Pipis and periwinkles with new potatoes and seaweed butter
One of the greatest culinary gifts from North America is clamato juice, which is the combination of tomato juice and clam broth. It has an incredible balance of acids and umami, and, when combined with vodka and celery and pickles, things get wild. It was a brave person to first decide on serving this combination cold.
A direct relative of the clam in the bivalve sector is the pipi. The pipi is defined by a triangular shell and is found in the shallows of estuaries and beach sand flats. Pipis are very accessible to gather – you just need to be wary of the catch limits and any nearby contaminants that could affect the water quality. A quick purge overnight in clear saltwater will deal with the sand and grit, then just give one final rinse and you are good to go.
There are few things that conjure up stronger images of summer for me than shuffling barefoot in shallow saltwater and sand to track pipis down. Alternatively, they are about $18 a kilo from the market.
For the next level of funk, we bring in the periwinkle. On a recent trip to the west coast of Tasmania I survived almost exclusively on these grilled open over coals. I have since developed a real love for them. Almost like a poor man’s abalone, they can go horribly wrong with the texture if cooked too long or too short. But persist and the rewards are worthwhile.
This dish is a bit of a celebration of all things shallow-water-gathering. Plus, the addition of potatoes and butter has never hurt a thing.
- 100g shallots, sliced
- olive oil
- 60ml sherry vinegar
- 20g kombu
- 80g wakame
- zest of 1 lemon
- 200g butter, diced (at room temperature)
- salt and pepper
- 100g periwinkles
- 200g pipis
- 150ml white wine
- 1 clove garlic
- 400g waxy very small potatoes (pink fir apple or Dutch cream)
- 300ml chicken stock
- lemon juice
- 6 large leaves French sorrel, shredded
- Cook the sliced shallots in a little olive oil until they begin to brown, then remove from the heat and deglaze the pan with the sherry vinegar. Toast the seaweeds in an oven at about 170ºC for about 10 minutes, then crush them in your hands, place in a spice grinder and render to dust. Combine the shallots, lemon zest, butter and seaweeds in a bowl and mix until smooth. Season heavily with salt and pepper, then roll into a log and seal in cling wrap. Refrigerate.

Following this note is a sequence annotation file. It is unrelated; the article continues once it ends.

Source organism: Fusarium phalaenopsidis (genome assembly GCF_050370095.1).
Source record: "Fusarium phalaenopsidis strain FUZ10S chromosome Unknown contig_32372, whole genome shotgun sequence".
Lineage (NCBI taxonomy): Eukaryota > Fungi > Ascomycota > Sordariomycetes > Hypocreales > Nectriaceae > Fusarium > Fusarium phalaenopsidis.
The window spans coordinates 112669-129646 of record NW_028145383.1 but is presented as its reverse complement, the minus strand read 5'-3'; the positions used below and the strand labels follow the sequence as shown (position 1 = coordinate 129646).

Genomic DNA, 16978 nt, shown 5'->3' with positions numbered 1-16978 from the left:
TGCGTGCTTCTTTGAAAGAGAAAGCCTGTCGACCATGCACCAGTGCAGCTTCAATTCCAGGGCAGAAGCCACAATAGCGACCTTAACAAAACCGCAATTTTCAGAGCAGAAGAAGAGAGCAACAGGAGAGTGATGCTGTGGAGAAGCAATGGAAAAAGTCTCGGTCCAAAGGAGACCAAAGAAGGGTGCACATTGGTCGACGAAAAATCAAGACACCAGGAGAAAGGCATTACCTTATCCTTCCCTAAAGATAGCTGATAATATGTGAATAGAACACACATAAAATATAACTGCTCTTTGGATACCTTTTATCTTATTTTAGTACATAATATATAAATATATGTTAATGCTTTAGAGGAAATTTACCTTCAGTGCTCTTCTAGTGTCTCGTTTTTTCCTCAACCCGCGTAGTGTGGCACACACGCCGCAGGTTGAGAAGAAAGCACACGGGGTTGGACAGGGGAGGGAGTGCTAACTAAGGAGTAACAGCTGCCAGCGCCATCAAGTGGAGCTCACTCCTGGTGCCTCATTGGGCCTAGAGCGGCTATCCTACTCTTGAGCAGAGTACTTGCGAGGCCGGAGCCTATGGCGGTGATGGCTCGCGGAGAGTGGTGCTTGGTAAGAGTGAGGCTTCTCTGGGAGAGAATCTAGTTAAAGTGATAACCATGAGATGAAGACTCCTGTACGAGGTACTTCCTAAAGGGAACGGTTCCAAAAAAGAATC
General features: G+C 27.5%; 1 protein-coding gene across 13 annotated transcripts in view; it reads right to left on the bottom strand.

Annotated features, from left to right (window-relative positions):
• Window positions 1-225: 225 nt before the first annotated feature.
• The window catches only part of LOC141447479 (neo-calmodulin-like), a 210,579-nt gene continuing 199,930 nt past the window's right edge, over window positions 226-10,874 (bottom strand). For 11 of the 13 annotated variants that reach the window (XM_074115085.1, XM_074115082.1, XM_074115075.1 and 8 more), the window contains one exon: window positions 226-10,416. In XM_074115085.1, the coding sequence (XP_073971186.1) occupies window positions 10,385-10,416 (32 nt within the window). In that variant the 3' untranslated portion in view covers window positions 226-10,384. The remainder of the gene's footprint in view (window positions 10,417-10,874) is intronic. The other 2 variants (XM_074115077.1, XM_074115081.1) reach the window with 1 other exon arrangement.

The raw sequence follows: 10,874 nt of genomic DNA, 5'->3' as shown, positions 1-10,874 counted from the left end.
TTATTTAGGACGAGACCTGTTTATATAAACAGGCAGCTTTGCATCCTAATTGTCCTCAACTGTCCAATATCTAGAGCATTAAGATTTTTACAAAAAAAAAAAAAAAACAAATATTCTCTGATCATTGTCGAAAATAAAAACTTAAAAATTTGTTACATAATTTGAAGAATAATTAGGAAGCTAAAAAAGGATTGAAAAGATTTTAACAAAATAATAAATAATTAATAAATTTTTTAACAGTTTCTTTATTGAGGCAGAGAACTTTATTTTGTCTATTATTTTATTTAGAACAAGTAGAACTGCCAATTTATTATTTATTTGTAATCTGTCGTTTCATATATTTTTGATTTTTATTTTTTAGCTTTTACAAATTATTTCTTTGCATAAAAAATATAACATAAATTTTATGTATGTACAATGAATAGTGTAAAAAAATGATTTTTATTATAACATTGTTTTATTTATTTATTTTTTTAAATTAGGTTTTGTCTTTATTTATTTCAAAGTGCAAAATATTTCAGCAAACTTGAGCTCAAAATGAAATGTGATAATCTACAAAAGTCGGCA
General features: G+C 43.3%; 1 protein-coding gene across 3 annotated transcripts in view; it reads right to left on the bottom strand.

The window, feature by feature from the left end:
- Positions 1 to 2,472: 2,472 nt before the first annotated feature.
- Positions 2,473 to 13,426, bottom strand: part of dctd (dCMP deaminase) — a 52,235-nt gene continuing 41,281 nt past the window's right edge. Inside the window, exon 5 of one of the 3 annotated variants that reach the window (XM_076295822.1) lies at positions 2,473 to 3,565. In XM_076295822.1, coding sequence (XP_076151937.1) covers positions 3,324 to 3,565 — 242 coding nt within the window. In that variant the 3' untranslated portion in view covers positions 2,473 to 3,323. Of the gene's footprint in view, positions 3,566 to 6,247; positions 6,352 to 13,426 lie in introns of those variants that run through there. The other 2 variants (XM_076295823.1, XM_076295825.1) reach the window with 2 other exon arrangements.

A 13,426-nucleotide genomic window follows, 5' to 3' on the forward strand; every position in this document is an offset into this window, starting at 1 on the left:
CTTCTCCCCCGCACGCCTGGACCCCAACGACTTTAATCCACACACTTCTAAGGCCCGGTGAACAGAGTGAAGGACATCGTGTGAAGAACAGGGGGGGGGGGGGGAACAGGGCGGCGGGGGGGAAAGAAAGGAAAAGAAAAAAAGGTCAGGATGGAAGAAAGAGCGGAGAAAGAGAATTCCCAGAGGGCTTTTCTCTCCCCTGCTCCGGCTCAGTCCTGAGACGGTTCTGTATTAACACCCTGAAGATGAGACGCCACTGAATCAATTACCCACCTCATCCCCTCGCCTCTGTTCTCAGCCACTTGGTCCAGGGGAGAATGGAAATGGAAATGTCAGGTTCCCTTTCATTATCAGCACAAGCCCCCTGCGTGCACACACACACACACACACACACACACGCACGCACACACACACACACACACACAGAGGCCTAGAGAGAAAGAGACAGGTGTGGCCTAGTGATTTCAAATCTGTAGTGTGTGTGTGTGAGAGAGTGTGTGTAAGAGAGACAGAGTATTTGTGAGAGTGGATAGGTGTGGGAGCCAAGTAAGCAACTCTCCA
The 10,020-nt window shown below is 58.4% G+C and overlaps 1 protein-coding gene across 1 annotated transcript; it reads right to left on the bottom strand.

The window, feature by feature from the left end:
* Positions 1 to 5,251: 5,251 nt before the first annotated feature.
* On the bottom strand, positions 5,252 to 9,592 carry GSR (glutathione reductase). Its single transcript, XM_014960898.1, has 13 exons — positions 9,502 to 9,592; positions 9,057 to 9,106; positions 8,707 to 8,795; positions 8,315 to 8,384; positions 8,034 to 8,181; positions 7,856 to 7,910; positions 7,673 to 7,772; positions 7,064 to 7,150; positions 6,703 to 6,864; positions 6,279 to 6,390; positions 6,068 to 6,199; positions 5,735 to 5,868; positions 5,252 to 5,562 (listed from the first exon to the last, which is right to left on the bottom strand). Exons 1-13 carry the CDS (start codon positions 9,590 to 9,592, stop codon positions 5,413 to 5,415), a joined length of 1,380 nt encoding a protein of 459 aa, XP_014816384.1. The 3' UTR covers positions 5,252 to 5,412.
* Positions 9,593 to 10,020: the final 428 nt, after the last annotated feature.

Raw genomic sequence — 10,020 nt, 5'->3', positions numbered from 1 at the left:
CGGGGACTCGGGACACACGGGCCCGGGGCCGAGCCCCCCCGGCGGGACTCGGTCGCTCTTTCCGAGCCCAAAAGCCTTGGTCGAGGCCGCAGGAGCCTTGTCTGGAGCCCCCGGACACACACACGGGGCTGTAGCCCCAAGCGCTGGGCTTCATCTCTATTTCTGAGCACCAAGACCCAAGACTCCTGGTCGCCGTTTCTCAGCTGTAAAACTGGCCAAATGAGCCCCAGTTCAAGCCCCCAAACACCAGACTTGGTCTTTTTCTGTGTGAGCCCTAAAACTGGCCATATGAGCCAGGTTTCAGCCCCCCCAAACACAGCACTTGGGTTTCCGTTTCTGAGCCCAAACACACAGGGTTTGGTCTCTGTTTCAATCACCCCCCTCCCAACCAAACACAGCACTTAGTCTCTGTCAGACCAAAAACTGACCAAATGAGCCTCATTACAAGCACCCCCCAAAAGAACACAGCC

- To prepare the periwinkles, place an empty, heavy-based pot large enough to hold them in a single layer over a high heat. Put the periwinkles in a bowl, run under cold water and agitate for 10 seconds or so. Retain about 100 millilitres of the water in the bowl with the periwinkles, then tip it all into the scalding hot pot. Place a tight-fitting lid over the pot, then agitate over the heat several times for the 40 seconds it will take to cook. Tip the periwinkles back into the bowl and let cool for about one minute before removing the meat. I find the best way is to take a turning knife or thick canvas sewing needle, then flick the protective shell out of the cavity before piercing the meat and pulling out. This is the point where you can decide how adventurous you want to be by setting boundaries for how much of the moving parts you want to eat. (Things get more intense towards the tail.)
- For the pipis, it’s much the same, so reheat the pot over the flame and tip the pipis, wine and garlic clove in once it is hot. Place a snug-fitting lid on and agitate regularly. Keep an eye on the pipis and remove them when they have popped open, one by one. Strain the juice back over the cooked pipis and let them sit.
- Boil the potatoes gently in their skin in salted water until cooked, then remove the skin. Place the potatoes back into a pot, together with about 100 millilitres of the stock from the pipis and the chicken stock, and simmer gently. This liquid will reduce and thicken slightly with the starch released from the potatoes. Once the liquid is about the consistency of pouring cream, add 120 grams of the seaweed butter and stir over a gentle heat until melted. Finish with a squirt of lemon juice.
- Place the potatoes on a plate and finish with the pipis and periwinkles and shredded sorrel leaves.
This article was first published in the print edition of The Saturday Paper on May 12, 2018 as "Washing and serving pips and periwinkle".
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